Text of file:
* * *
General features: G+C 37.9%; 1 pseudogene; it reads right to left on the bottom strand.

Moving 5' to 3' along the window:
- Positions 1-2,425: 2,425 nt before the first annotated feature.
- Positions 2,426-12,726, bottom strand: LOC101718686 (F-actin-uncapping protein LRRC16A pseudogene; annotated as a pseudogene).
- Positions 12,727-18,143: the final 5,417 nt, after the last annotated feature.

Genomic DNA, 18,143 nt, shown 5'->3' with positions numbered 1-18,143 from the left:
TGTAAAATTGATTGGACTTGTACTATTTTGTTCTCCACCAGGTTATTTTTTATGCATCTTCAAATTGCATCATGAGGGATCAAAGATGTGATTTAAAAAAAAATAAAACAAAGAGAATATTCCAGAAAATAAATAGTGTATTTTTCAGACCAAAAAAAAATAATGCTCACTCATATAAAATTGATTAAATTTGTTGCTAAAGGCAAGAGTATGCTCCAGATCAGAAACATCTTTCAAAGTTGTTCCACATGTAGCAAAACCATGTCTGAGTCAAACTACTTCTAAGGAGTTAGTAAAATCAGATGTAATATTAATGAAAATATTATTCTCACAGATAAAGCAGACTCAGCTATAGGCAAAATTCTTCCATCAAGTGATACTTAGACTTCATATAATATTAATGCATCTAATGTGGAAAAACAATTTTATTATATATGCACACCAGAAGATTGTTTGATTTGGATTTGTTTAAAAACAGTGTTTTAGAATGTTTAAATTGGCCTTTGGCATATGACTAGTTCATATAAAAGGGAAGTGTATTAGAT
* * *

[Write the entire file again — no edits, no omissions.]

General features: G+C 37.9%; 1 pseudogene; it reads right to left on the bottom strand.

Moving 5' to 3' along the window:
- Positions 1-2,425: 2,425 nt before the first annotated feature.
- Positions 2,426-12,726, bottom strand: LOC101718686 (F-actin-uncapping protein LRRC16A pseudogene; annotated as a pseudogene).
- Positions 12,727-18,143: the final 5,417 nt, after the last annotated feature.

Genomic DNA, 18,143 nt, shown 5'->3' with positions numbered 1-18,143 from the left:
TGTAAAATTGATTGGACTTGTACTATTTTGTTCTCCACCAGGTTATTTTTTATGCATCTTCAAATTGCATCATGAGGGATCAAAGATGTGATTTAAAAAAAAATAAAACAAAGAGAATATTCCAGAAAATAAATAGTGTATTTTTCAGACCAAAAAAAAATAATGCTCACTCATATAAAATTGATTAAATTTGTTGCTAAAGGCAAGAGTATGCTCCAGATCAGAAACATCTTTCAAAGTTGTTCCACATGTAGCAAAACCATGTCTGAGTCAAACTACTTCTAAGGAGTTAGTAAAATCAGATGTAATATTAATGAAAATATTATTCTCACAGATAAAGCAGACTCAGCTATAGGCAAAATTCTTCCATCAAGTGATACTTAGACTTCATATAATATTAATGCATCTAATGTGGAAAAACAATTTTATTATATATGCACACCAGAAGATTGTTTGATTTGGATTTGTTTAAAAACAGTGTTTTAGAATGTTTAAATTGGCCTTTGGCATATGACTAGTTCATATAAAAGGGAAGTGTATTAGAT